Impact of bullying on elderly and disabled
Bullying is a contagious social disease that flourishes in the absence of a legitimate social order, creates a toxic environment and an unhealthy community life, all while causing psychological and physical harm to victims.
About one quarter of elderly people living independently are the victims of bullying. Bullying targets elderly and disabled people, including those living in public or subsidized multifamily apartment housing, but it is also a problem in many upscale residential settings.
Dear Friends and Colleagues,
Our bill has a new number, S1984, and is formally sponsored by the Joint Committee on Housing. It has been assigned to the Senate Committee on Rules which has the power to schedule a bill for consideration by the senate. Our bill has strong support in both branches and we are hopeful of early passage, although it could be passed any time before the end of the session in early January, 2016.
The Joint Committee on Housing of the Massachusetts Legislature (the General Court) has amended and now sponsors our bill to create a legislative study commission, S1984. The commission will study ways to prevent bullying of tenants in public and subsidized multi-family housing.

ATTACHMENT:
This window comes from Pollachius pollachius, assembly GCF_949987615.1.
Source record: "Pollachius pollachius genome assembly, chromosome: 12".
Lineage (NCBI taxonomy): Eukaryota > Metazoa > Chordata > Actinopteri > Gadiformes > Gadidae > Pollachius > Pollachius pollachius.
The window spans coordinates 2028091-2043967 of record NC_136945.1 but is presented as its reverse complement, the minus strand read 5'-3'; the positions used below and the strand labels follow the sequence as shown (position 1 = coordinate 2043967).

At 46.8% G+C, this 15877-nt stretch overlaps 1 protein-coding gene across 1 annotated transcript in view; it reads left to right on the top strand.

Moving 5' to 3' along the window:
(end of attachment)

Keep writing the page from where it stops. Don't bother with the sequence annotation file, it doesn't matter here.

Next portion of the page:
We are living in a Commonwealth where any citizen can petition the legislature, and we did petition and we did testify before the Joint Committee on Housing for freedom from bullying in subsidized housing.
Murder, mayhem, and mobbing
When a murder takes place in subsidized housing for the elderly and for younger disabled persons, it is shocking and tragic. Subsidized housing facilities are also the scene of bullying and mobbing. All these instances of aggression disrupt community life and pose difficult challenges for management, first responders, service providers and the wider community.
Are the elderly and the disabled incompatible? Do the laws and policies which require the integration of subsidized facilities somehow lead to bullying and murder?
Why does bullying emerge in "elderly" subsidized housing? Subsidized buildings that house both elderly and younger disabled persons, all from a wide variety of backgrounds, can be fertile ground for bullying. Bullying can emerge when management does not take responsibility for enforcing formal systems of fair and reasonable rules for getting along, leaving residents to use informal means to bring order to the building. Their efforts may include the use of bullying, as illustrated in the story of Heights Manor, "Influx Of Residents With Disabilities Leads To Clashes."(1)